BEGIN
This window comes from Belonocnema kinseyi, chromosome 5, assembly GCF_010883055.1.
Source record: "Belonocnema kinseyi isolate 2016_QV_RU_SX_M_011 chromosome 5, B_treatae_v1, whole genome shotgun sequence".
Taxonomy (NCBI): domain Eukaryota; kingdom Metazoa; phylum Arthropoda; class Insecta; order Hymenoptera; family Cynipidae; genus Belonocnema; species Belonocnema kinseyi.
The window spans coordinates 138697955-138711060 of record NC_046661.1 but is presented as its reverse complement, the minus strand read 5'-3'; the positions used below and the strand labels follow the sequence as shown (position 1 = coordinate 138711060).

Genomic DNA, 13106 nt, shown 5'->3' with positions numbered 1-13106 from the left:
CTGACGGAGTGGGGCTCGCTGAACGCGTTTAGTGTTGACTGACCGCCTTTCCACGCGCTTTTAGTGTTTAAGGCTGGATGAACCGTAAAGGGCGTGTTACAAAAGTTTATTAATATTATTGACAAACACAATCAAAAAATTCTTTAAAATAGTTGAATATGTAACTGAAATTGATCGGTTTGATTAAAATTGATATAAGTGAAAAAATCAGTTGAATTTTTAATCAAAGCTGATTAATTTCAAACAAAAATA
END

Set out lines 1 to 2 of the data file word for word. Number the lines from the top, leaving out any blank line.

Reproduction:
This window comes from Belonocnema kinseyi, chromosome 5, assembly GCF_010883055.1.
Source record: "Belonocnema kinseyi isolate 2016_QV_RU_SX_M_011 chromosome 5, B_treatae_v1, whole genome shotgun sequence".